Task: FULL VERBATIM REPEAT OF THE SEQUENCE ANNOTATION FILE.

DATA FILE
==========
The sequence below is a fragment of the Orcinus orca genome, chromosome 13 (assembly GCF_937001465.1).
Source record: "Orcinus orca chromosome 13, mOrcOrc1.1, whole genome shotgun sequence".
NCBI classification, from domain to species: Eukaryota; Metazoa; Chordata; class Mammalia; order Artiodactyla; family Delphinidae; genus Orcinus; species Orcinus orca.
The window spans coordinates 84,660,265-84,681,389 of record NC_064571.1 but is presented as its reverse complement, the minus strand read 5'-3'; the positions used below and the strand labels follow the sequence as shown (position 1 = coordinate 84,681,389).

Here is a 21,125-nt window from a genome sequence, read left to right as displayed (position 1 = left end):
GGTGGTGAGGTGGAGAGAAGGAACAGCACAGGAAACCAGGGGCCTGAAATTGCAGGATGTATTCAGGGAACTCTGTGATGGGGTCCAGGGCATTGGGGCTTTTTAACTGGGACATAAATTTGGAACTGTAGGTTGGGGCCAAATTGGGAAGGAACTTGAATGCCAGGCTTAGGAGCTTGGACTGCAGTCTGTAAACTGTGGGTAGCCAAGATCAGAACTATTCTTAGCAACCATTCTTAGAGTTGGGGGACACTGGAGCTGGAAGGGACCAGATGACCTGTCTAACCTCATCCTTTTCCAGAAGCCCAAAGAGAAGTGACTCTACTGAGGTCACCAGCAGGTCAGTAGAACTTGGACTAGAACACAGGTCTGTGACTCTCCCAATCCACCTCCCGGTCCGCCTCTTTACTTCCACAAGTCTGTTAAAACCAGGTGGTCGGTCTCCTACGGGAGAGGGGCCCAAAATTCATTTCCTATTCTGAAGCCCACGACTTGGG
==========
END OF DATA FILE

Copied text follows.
The sequence below is a fragment of the Orcinus orca genome, chromosome 13 (assembly GCF_937001465.1).
Source record: "Orcinus orca chromosome 13, mOrcOrc1.1, whole genome shotgun sequence".
NCBI classification, from domain to species: Eukaryota; Metazoa; Chordata; class Mammalia; order Artiodactyla; family Delphinidae; genus Orcinus; species Orcinus orca.
The window spans coordinates 84,660,265-84,681,389 of record NC_064571.1 but is presented as its reverse complement, the minus strand read 5'-3'; the positions used below and the strand labels follow the sequence as shown (position 1 = coordinate 84,681,389).

Here is a 21,125-nt window from a genome sequence, read left to right as displayed (position 1 = left end):
GGTGGTGAGGTGGAGAGAAGGAACAGCACAGGAAACCAGGGGCCTGAAATTGCAGGATGTATTCAGGGAACTCTGTGATGGGGTCCAGGGCATTGGGGCTTTTTAACTGGGACATAAATTTGGAACTGTAGGTTGGGGCCAAATTGGGAAGGAACTTGAATGCCAGGCTTAGGAGCTTGGACTGCAGTCTGTAAACTGTGGGTAGCCAAGATCAGAACTATTCTTAGCAACCATTCTTAGAGTTGGGGGACACTGGAGCTGGAAGGGACCAGATGACCTGTCTAACCTCATCCTTTTCCAGAAGCCCAAAGAGAAGTGACTCTACTGAGGTCACCAGCAGGTCAGTAGAACTTGGACTAGAACACAGGTCTGTGACTCTCCCAATCCACCTCCCGGTCCGCCTCTTTACTTCCACAAGTCTGTTAAAACCAGGTGGTCGGTCTCCTACGGGAGAGGGGCCCAAAATTCATTTCCTATTCTGAAGCCCACGACTTGGG